This is a crucial point both for the film’s thematic progression and the eventual decision-making for the protagonist. On one hand, eternity with the right companion seems perfect, but what gives life value is its finite nature. It’s great to see your little daughter play with her toys in the yard, but what gives fatherhood meaning is the idea of seeing her grow up into an adult and have life of her own; which is what Roy will never experience. The same goes for love which means much more in the context of the finite nature of life. Sadly, this also means that the film as a whole simply could not exist – based on its own thematic musings – without satisfying at least some of the expectations baked into the subgenre it chose as its structural backbone; even though I think I’d have liked it more had it had the balls to resist the urge and succumb to the Groundhog Day template. Granted, it would have made the film inherently more tragic and tonally jarring given the fact it carried itself on its substantial comedic chops, but I am willing to bet I’d appreciate the audacity to leave things unresolved, ambiguous and, hence, a bit more cerebral.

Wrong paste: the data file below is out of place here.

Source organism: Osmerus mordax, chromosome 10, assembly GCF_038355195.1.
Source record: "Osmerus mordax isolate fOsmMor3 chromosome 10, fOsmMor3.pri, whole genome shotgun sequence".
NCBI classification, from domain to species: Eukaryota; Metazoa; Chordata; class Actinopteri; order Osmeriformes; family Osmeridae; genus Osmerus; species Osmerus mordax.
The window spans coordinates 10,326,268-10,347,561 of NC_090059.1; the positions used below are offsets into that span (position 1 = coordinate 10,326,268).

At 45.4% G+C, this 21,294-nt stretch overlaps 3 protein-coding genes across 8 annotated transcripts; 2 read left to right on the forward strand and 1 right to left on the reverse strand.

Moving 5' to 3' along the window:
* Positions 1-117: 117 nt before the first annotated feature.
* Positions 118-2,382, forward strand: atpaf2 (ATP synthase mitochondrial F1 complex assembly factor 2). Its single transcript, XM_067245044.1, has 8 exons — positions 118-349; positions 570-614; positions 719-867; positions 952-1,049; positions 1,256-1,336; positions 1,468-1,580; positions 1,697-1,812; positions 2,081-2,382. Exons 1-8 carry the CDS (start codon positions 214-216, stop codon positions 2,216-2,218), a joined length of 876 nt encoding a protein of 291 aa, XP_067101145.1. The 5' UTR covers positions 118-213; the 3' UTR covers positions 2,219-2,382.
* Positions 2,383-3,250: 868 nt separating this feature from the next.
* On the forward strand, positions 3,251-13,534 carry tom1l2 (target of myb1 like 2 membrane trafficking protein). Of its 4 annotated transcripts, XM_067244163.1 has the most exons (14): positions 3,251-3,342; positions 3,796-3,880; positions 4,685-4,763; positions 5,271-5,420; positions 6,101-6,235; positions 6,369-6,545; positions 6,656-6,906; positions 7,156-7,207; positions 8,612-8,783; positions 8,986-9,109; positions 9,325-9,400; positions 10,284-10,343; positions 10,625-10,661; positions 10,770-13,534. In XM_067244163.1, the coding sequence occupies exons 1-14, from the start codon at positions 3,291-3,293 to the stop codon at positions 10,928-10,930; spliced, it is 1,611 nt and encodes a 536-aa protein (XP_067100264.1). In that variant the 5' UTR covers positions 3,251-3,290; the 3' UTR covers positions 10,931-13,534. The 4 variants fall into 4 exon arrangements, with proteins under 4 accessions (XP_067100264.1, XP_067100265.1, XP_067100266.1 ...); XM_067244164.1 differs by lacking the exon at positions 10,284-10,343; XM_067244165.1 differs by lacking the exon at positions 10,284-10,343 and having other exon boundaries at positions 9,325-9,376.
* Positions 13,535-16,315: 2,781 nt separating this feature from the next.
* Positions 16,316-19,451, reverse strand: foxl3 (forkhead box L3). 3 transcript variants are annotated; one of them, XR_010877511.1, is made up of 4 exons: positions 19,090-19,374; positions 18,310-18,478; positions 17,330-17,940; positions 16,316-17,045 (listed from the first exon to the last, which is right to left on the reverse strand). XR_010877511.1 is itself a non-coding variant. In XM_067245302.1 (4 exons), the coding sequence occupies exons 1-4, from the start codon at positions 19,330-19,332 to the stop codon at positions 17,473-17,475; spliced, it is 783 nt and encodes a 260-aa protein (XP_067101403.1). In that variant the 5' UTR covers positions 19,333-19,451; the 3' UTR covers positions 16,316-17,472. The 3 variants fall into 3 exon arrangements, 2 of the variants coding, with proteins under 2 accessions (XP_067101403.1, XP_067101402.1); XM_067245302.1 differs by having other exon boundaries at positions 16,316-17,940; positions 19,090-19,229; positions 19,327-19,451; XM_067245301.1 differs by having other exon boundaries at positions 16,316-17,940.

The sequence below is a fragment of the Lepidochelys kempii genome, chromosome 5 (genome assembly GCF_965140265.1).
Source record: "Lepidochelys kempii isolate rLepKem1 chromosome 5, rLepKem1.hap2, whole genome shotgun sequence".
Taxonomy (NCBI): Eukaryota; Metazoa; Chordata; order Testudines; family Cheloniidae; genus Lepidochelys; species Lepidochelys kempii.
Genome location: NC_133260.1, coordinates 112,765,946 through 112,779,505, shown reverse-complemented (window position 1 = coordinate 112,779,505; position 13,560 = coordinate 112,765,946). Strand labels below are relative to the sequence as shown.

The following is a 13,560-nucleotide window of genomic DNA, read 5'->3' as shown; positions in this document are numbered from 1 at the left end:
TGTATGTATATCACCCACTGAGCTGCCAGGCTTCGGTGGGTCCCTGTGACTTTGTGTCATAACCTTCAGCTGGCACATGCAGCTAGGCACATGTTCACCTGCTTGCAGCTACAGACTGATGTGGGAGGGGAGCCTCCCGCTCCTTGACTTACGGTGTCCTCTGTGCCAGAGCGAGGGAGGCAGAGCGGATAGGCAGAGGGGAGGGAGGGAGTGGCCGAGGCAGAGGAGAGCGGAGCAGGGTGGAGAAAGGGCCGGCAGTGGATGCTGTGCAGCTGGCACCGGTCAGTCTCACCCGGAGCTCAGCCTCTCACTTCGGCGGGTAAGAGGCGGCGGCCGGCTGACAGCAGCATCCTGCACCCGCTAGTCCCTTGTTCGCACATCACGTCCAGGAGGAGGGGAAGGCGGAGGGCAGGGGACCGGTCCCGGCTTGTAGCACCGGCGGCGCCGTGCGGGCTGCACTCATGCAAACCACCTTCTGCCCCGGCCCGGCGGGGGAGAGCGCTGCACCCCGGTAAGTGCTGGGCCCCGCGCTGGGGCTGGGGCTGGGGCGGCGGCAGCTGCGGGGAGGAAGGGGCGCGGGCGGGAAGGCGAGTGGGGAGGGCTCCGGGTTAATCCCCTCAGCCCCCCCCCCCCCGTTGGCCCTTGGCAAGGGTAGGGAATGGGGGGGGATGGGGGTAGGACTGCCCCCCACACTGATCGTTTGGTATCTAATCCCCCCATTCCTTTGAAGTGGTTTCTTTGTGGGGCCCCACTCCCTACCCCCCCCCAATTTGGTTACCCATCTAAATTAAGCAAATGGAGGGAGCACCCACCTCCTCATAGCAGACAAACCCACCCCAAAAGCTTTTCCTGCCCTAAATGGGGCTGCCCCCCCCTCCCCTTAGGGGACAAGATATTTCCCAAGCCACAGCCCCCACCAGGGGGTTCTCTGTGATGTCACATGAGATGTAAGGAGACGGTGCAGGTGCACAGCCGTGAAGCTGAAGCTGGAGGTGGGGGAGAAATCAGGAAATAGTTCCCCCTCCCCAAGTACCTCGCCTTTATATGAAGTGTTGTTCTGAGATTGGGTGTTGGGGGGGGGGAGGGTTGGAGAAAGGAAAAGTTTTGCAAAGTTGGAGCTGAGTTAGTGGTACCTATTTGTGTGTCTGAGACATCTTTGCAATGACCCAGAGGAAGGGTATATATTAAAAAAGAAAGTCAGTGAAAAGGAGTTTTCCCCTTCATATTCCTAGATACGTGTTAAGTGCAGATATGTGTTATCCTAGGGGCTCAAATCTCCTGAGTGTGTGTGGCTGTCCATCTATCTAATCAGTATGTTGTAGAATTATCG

But that would have been a completely different movie. Instead, Palm Springs changes gear and slides perfectly into its genre groove to stage a formulaic-yet-somewhat-satisfying conclusion to its own narrative predicament. Therefore, it undeniably succeeds as a romantic comedy because the characters end up where they are supposed to and they are enjoyable enough to watch as they journey towards this inescapable conclusion. It works. Samberg and Milioti have great chemistry on screen, Barbakow gives them enough room to inhabit their characters in a relatable way and the film finds its climax in familiarity. It’s honestly hard to argue with that… but I can’t help but think that Palm Springs would have been a completely different beast had it leaned more decisively onto its thematic clutch and let the plot flywheel turn impotently whilst turning the movie into a Jarmusch-esque exercise in philosophy-via-absurdism that tips its hat towards the intellectual in the room without feeling the need to satisfy its surface-level requirements. Alas…